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Leslie Kanes Weisman

Leslie Kanes Weisman is Emerita Professor and former Associate Dean of the School of Architecture at New Jersey Institute of Technology which she joined as a founding faculty member in 1975. She has also held appointments in architecture, planning, and women’s studies as Visiting Scholar at the University of Ulster in Belfast, Northern Ireland, the George A. Miller Endowment Professor at the University of Illinois at Urbana-Champaign, Massachusetts Institute of Technology, Brooklyn College, and the University of Detroit. Included in her pioneering work in design education is the co-founding of Sheltering Ourselves: A Women’s Learning Exchange, an international educational forum on housing and economic development for low-income women and their families, on-going since 1987, and The Women’s School of Planning and Architecture (1974-1981), a national summer program for women in the environmental design professions and trades.

Professor Weisman served on the National Architectural Accrediting Board Schools Visitation Teams, and is currently a member of the professional advisory panel for the Rehabilitation, Engineering and Research Center at the University of Buffalo, and the Access to the Design Professions Strategic Planning Task Force. She has also served as an expert panelist on universal design for the National Endowment for the Arts, and has been a juror on several international universal design competitions, including the “Excellence in Design: Great Places Fit For People Awards Program” (2003) sponsored by the Adaptive Environments Center. Her extensive work in universal design education is published on the Universal Design Education website (www.udeducation.org). She has received numerous awards for public service and teaching excellence, including the Association of Collegiate Schools of Architecture National Creative Achievement Award for her sustained body of work in multiculturalism and service learning.

Professor Weisman is a member of the founding advisory boards of Diversity in Design: The Journal of Inclusive Design Education; Design Matters, the first internet catalog of outstanding affordable housing design; and Architectural Theory Review, an international peer reviewed journal. She is the author of Discrimination by Design: A Feminist Critique of the Man-Made Environment, selected as “One of the Best Academic Books of 1993,” as “An Outstanding Contribution to Human Rights in the United States” in 1994, and published in a Chinese language edition in 1997. She is co-editor of The Sex of Architecture, which received an American Institute of Architects International Book Publishing Award for Excellence in Design Theory in 1997, and has published more than 50 other texts that include book chapters, scholarly papers, articles, and book reviews. Her work has been widely discussed and cited in newspapers, magazines and journals such as The New York Times, The Christian Science Monitor, The London Daily Telegraph, Harvard Design Magazine, Architecture, Architectural Record, Progressive Architecture, Interiors & Sources, The Stanford Law Review, Women’s Studies International Forum, Places-A Quarterly Journal of Environmental Design, Urban Geography, and The Journals of Architectural Education, Architectural and Planning Research, the Society of Architectural Historians, the Royal Architectural Institute of Canada, and the American Planning Association.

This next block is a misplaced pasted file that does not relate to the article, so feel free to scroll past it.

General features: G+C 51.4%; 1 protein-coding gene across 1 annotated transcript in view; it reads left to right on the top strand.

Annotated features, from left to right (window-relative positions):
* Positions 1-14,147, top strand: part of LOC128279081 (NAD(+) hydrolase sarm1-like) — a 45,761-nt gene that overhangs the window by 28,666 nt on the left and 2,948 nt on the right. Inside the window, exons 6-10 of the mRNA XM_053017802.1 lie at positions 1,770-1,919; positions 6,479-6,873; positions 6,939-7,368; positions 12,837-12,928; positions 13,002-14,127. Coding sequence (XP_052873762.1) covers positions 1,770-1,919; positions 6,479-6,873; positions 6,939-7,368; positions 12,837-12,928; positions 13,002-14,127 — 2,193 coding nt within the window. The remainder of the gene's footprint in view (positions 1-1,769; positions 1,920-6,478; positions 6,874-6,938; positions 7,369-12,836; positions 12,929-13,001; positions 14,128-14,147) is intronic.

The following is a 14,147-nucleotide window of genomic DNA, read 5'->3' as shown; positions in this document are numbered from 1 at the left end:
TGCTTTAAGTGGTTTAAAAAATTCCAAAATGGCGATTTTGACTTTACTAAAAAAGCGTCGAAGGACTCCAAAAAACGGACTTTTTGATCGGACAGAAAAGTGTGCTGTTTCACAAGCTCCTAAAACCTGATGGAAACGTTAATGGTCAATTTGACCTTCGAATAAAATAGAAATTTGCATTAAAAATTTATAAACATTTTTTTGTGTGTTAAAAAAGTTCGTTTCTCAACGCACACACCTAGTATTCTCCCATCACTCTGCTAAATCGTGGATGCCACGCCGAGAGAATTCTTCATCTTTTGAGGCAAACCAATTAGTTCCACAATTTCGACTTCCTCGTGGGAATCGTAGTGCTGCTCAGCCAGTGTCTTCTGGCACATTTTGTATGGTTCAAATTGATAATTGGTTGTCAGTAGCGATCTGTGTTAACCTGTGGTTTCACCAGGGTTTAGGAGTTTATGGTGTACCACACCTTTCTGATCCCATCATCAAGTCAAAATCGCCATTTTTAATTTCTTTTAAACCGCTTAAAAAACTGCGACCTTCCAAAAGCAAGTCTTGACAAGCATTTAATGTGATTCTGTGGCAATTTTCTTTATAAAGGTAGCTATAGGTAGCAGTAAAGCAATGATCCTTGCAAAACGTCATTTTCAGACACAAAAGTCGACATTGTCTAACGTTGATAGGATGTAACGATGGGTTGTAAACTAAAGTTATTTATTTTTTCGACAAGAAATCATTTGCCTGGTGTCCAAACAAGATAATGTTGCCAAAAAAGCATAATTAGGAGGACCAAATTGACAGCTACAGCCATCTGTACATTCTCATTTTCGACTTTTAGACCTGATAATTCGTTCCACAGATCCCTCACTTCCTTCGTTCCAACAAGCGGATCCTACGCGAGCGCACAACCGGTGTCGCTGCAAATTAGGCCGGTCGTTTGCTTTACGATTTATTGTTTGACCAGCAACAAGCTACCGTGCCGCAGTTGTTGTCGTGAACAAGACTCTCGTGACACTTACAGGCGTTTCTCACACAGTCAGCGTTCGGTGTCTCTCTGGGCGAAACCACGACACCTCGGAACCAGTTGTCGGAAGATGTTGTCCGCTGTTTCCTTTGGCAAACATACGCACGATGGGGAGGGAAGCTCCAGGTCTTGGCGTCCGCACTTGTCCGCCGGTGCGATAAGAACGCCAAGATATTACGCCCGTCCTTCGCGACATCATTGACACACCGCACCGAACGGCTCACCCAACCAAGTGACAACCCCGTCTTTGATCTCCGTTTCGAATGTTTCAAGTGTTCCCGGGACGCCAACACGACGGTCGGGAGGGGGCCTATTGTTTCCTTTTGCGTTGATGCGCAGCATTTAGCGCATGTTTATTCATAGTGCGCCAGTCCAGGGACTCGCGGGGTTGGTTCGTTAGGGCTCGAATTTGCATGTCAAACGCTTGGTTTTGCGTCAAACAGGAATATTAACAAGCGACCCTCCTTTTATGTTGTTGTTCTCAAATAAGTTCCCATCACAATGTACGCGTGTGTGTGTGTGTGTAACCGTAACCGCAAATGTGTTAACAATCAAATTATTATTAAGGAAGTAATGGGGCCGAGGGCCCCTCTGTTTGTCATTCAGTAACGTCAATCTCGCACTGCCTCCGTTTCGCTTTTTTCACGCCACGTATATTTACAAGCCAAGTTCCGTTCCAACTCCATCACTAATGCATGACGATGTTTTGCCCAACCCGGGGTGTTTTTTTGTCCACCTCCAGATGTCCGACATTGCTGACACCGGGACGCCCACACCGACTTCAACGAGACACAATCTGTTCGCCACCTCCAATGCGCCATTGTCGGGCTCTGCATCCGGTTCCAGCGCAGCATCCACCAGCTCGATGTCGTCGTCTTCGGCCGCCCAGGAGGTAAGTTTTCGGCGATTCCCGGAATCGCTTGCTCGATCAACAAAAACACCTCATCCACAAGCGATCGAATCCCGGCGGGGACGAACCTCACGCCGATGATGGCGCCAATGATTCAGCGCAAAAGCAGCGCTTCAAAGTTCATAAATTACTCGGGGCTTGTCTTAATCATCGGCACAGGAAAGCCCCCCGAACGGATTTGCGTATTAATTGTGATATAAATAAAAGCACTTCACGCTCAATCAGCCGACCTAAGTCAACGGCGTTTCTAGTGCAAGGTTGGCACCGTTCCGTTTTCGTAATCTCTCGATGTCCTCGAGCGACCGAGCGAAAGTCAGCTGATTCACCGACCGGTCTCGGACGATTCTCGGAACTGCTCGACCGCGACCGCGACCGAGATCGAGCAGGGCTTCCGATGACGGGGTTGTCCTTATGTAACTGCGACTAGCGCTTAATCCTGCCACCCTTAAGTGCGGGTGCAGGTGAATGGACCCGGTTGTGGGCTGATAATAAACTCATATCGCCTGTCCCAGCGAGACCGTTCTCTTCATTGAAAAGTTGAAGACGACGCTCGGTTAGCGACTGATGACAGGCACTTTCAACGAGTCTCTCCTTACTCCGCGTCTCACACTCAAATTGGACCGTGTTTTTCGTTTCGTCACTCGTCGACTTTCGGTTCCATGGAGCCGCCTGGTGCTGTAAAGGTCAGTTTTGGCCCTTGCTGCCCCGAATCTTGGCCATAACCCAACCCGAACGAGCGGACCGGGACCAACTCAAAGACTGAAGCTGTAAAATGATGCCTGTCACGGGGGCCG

A sought-after speaker, she frequently delivers keynote addresses and featured speeches at professional conferences, and guest lectures at universities throughout North America, South America, Great Britain, Europe, and Australia. Her current public sector work includes appointments to the Southold Town Zoning Board of Appeals and the Affordable Housing Advisory Commission. For forty years, Leslie Kanes Weisman has dedicated herself to defining and solving the social problems that plague society through socially responsible architectural education and community activism. Her teaching and scholarship offer insight as to how educators, design professionals, and concerned citizens can contribute to the making of a better most just society through reshaping the built and planned environment to foster relationships of human equity and environmental health and wholeness.